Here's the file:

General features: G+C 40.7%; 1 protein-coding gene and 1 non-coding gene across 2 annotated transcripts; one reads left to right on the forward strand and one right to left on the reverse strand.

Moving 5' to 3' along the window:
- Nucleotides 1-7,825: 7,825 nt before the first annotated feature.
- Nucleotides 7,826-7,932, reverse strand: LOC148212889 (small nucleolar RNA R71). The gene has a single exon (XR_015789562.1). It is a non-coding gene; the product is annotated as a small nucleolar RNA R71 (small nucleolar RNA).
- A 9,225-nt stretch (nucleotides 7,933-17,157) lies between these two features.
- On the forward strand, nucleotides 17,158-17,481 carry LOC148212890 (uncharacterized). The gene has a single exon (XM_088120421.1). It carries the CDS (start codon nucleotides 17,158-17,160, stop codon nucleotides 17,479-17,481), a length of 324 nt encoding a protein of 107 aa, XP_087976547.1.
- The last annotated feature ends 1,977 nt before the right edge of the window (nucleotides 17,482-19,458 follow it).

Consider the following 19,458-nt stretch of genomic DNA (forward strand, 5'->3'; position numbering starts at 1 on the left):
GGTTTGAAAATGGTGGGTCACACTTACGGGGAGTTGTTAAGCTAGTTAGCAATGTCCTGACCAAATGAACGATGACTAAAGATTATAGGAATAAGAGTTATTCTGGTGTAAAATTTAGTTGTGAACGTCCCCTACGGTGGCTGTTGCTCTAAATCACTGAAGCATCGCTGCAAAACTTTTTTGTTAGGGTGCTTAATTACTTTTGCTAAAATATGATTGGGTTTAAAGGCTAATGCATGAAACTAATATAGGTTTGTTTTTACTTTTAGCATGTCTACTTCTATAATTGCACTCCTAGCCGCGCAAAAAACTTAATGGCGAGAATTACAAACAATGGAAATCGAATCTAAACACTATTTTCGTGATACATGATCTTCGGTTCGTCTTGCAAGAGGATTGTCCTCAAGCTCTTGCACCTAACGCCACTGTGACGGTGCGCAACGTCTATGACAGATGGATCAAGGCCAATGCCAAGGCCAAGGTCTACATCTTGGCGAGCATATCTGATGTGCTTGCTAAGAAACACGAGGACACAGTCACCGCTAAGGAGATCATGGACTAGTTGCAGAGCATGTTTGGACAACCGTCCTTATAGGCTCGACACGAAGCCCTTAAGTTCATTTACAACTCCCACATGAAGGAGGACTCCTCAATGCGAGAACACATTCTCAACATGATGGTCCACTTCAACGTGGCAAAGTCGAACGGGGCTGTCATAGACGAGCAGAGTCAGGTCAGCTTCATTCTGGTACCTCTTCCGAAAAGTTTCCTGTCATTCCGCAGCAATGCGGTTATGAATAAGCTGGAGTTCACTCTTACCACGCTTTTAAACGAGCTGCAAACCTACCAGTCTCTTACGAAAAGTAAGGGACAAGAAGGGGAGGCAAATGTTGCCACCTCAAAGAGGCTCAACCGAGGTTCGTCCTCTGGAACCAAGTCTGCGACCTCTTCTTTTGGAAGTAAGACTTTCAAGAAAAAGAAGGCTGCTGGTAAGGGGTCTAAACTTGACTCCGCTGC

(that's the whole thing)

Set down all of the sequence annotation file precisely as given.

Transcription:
General features: G+C 40.7%; 1 protein-coding gene and 1 non-coding gene across 2 annotated transcripts; one reads left to right on the forward strand and one right to left on the reverse strand.

Moving 5' to 3' along the window:
- Nucleotides 1-7,825: 7,825 nt before the first annotated feature.
- Nucleotides 7,826-7,932, reverse strand: LOC148212889 (small nucleolar RNA R71). The gene has a single exon (XR_015789562.1). It is a non-coding gene; the product is annotated as a small nucleolar RNA R71 (small nucleolar RNA).
- A 9,225-nt stretch (nucleotides 7,933-17,157) lies between these two features.
- On the forward strand, nucleotides 17,158-17,481 carry LOC148212890 (uncharacterized). The gene has a single exon (XM_088120421.1). It carries the CDS (start codon nucleotides 17,158-17,160, stop codon nucleotides 17,479-17,481), a length of 324 nt encoding a protein of 107 aa, XP_087976547.1.
- The last annotated feature ends 1,977 nt before the right edge of the window (nucleotides 17,482-19,458 follow it).

Consider the following 19,458-nt stretch of genomic DNA (forward strand, 5'->3'; position numbering starts at 1 on the left):
GGTTTGAAAATGGTGGGTCACACTTACGGGGAGTTGTTAAGCTAGTTAGCAATGTCCTGACCAAATGAACGATGACTAAAGATTATAGGAATAAGAGTTATTCTGGTGTAAAATTTAGTTGTGAACGTCCCCTACGGTGGCTGTTGCTCTAAATCACTGAAGCATCGCTGCAAAACTTTTTTGTTAGGGTGCTTAATTACTTTTGCTAAAATATGATTGGGTTTAAAGGCTAATGCATGAAACTAATATAGGTTTGTTTTTACTTTTAGCATGTCTACTTCTATAATTGCACTCCTAGCCGCGCAAAAAACTTAATGGCGAGAATTACAAACAATGGAAATCGAATCTAAACACTATTTTCGTGATACATGATCTTCGGTTCGTCTTGCAAGAGGATTGTCCTCAAGCTCTTGCACCTAACGCCACTGTGACGGTGCGCAACGTCTATGACAGATGGATCAAGGCCAATGCCAAGGCCAAGGTCTACATCTTGGCGAGCATATCTGATGTGCTTGCTAAGAAACACGAGGACACAGTCACCGCTAAGGAGATCATGGACTAGTTGCAGAGCATGTTTGGACAACCGTCCTTATAGGCTCGACACGAAGCCCTTAAGTTCATTTACAACTCCCACATGAAGGAGGACTCCTCAATGCGAGAACACATTCTCAACATGATGGTCCACTTCAACGTGGCAAAGTCGAACGGGGCTGTCATAGACGAGCAGAGTCAGGTCAGCTTCATTCTGGTACCTCTTCCGAAAAGTTTCCTGTCATTCCGCAGCAATGCGGTTATGAATAAGCTGGAGTTCACTCTTACCACGCTTTTAAACGAGCTGCAAACCTACCAGTCTCTTACGAAAAGTAAGGGACAAGAAGGGGAGGCAAATGTTGCCACCTCAAAGAGGCTCAACCGAGGTTCGTCCTCTGGAACCAAGTCTGCGACCTCTTCTTTTGGAAGTAAGACTTTCAAGAAAAAGAAGGCTGCTGGTAAGGGGTCTAAACTTGACTCCGCTGC